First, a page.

Stagehand Job Description, Career as a Stagehand, Salary, Employment
Definition and Nature of the Work, Education and Training Requirements, Getting the Job
Education and Training: None
Salary: Varies—see profile
Employment Outlook: Poor
Definition and Nature of the Work
Stagehands perform a variety of behind-the-scenes functions in many kinds of productions. Although most often associated with the theater, they also work in film, commercials, and television. Stagehands are responsible for building, maintaining, moving, and storing sets. They take care of the many changing details in a stage, television, or movie production.
Prop stagehands are in charge of "props," a shortened term for "stage property." Props are the smallest parts of a stage setting. They range from personal props such as gloves, eyeglasses, and other items that an actor wears, to hand props that an actor may carry such as books or a briefcase, and set props such as furniture and rugs. Prop stagehands ensure that these items are in place at the beginning of a scene and that they are collected at the end of a scene. Prop stagehands may also be responsible for locating and obtaining props.
Other stagehands, known as grips in the motion picture and television industries, move equipment and scenery. They often set up flats (movable wooden frames used in stage scenery) and may paint or decorate them according to the scenic designer's specifications. When a production is completed, the grip dismantles the scenery or set pieces and stores them or prepares them for return to the supplier.
Theatrical stagehands are called flyers if they hand the scenery up into the roof and lower it down on stage. Some stagehands work with electricians or lighting people. They set up lights for the lighting director, make sure the equipment is working, and put the equipment away. Theatrical stagehands often work under the supervision of a sound engineer as well. They are responsible for the sound system, which produces music and amplifies the artists' voices.
In union theaters and studios, these different jobs are divided among many stagehands. In nonunion theaters, each stagehand may perform several tasks.
Education and Training Requirements
Stagehands must be strong and physically fit because they routinely lift and carry heavy equipment. Most training for this position occurs on the job. Prospective stagehands must know how the equipment works, what it can do, and how to fix it in an emergency. More advanced stagehands have training in electrical work, carpentry, or photography. It is increasingly important, especially in video production, for a stagehand to have formal education in technical areas to work with computerized equipment.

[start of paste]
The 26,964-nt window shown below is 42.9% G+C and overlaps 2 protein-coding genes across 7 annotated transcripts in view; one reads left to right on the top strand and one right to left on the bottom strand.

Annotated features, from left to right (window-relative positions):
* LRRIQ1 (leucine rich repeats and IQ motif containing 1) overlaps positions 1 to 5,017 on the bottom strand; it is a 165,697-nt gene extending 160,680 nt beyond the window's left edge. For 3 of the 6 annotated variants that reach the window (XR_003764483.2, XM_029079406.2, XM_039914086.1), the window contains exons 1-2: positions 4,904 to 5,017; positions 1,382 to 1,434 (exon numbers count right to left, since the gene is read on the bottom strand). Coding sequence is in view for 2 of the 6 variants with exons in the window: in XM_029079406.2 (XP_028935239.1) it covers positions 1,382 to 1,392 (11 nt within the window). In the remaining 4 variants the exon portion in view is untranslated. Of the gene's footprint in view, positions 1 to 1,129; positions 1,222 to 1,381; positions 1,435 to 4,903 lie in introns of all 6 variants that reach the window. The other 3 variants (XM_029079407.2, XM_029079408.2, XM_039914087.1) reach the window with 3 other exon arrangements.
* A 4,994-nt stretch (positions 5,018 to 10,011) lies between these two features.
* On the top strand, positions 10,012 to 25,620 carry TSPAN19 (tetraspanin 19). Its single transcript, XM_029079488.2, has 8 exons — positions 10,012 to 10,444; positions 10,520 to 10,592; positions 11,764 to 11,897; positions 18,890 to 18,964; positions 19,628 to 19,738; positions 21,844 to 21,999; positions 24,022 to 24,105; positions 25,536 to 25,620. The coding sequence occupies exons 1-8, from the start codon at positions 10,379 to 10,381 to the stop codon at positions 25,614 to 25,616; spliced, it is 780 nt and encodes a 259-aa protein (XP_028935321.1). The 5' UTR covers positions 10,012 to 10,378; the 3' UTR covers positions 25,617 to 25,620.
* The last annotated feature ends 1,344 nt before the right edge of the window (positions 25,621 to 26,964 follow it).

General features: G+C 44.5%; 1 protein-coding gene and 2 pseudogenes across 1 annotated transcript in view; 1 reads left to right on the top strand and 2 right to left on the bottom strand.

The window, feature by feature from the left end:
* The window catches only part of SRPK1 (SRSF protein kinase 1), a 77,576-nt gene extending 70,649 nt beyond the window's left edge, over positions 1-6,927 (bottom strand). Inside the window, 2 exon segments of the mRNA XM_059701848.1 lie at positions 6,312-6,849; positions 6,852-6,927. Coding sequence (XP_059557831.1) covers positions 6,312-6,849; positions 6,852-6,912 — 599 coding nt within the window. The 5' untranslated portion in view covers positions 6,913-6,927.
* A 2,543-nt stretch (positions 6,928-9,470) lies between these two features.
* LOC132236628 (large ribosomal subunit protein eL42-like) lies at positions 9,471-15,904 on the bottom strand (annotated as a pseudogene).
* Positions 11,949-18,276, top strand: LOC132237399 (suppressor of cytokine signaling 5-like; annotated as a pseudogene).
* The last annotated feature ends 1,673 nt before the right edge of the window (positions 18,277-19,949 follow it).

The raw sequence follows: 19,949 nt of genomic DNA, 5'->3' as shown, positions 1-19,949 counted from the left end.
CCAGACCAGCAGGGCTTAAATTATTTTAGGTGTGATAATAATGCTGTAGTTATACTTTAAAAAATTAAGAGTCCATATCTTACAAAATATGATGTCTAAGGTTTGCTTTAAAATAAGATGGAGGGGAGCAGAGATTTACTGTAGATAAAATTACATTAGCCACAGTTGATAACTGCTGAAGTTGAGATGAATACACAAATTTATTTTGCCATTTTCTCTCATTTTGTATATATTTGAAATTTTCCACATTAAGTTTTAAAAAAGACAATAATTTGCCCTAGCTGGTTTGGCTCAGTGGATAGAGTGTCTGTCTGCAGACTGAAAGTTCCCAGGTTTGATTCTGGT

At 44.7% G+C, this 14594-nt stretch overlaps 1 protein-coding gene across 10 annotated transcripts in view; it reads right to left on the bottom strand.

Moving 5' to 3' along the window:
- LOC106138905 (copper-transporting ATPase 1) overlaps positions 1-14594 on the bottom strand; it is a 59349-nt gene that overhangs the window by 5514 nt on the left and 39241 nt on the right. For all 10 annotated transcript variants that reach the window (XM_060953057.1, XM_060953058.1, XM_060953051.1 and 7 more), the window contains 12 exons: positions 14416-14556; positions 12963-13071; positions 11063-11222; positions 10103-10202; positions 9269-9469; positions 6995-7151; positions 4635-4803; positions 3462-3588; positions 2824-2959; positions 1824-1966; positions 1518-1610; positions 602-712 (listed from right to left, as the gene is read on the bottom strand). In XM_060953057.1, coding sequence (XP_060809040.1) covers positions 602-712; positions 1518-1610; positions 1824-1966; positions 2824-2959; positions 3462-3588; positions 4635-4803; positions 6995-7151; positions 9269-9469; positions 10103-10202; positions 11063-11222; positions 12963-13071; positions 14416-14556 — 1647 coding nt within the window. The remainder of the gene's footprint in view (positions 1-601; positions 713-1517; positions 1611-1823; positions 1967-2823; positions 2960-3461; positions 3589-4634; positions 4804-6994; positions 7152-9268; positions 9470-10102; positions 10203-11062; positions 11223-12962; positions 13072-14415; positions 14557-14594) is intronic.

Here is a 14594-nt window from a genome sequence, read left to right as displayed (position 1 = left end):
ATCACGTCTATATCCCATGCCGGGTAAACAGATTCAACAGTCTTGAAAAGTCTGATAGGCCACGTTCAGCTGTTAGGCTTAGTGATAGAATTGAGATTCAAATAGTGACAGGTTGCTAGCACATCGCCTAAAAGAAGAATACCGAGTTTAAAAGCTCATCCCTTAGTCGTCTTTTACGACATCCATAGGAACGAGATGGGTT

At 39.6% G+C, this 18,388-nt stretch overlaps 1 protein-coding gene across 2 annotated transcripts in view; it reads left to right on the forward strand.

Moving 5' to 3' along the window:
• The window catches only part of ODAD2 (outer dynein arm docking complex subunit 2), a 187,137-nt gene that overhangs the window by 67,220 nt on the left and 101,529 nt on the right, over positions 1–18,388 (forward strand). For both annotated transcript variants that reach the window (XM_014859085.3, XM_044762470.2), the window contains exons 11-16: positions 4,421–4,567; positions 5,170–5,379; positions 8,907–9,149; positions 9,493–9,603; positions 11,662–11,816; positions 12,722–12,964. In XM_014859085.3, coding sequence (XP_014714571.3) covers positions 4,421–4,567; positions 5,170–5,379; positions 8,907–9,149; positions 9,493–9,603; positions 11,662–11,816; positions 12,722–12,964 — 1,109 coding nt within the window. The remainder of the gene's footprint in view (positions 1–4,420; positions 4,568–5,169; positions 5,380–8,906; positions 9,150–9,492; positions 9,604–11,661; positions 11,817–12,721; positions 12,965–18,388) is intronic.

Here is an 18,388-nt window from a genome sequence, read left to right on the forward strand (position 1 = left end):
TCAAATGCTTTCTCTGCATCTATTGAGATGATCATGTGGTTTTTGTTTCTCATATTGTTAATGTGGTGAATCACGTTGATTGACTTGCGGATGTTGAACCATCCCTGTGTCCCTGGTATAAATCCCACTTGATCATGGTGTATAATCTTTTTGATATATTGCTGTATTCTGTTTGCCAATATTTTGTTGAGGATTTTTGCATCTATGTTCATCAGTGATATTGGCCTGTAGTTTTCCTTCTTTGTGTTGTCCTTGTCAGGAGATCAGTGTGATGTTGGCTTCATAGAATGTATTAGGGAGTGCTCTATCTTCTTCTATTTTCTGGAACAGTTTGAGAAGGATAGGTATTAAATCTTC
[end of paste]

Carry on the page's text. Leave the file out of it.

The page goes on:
Some vocational schools and two-year colleges offer courses in the technical and artistic skills needed for advanced stagehand work. Candidates should be interested in drama, dance, and music since they will be surrounded by people and activities related to these fields every day. It is also helpful to have experience working on school plays, video productions, or community playhouse performances.
Getting the Job
Interested individuals can apply directly to community theaters and college playhouses for work as a stagehand. Many openings in summer stock and local theaters provide seasonal jobs for students. Some corporations have their own video production studios and hire freelance rather than union labor; however, many theaters, television stations, and film studios require union membership. Unions offer apprenticeship programs but may accept only a limited number of apprentices each year.
Opportunities in theater depend on the number of local productions per season and on public and private funding of theaters. Stagehand positions are more plentiful in New York City's theater district than anywhere else in the United States. Television and motion picture stagehands are in greater demand in Los Angeles, California.
Advancement Possibilities and Employment Outlook
Experienced stagehands sometimes specialize in one aspect of behind-the-scenes production, becoming electricians, carpenters, production assistants, or scenic designers. They may also move into stage management. According to the Occupational Information Network, the employment outlook for stagehand work is poor, with projected growth being slower than average. Prospective stage-hands may have a better chance finding work in video production for the music industry, cable television, or corporate production studios.
Stagehands may work on productions either indoors or outdoors, in theaters or studios, or "on location." They may have additional outside duties. Stagehands belonging to a union must abide by union rules and work only within their job title and description. All stagehands perform physical labor such as lifting and moving heavy props. They may also be called on to work overtime. Union members work a forty-hour week, usually on different shifts.
Earnings and Benefits
The salary range varies because this job title covers many kinds of workers. Union members usually earn more than nonunion stagehands. Pay varies according to the location and size of the production facility. According to the Bureau of Labor Statistics, stagehands, grips, and set-up workers earn a median hourly salary of $9.79. Pay in New York is generally higher. Assistant stagehands in commercial television unions reportedly earn a minimum of $700 a week.
Union contracts provide benefits, including health insurance, vacations, and pension plans. Larger television stations tend to be unionized; smaller ones usually are not. Many public, cable, production house, and corporate video departments are not unionized.
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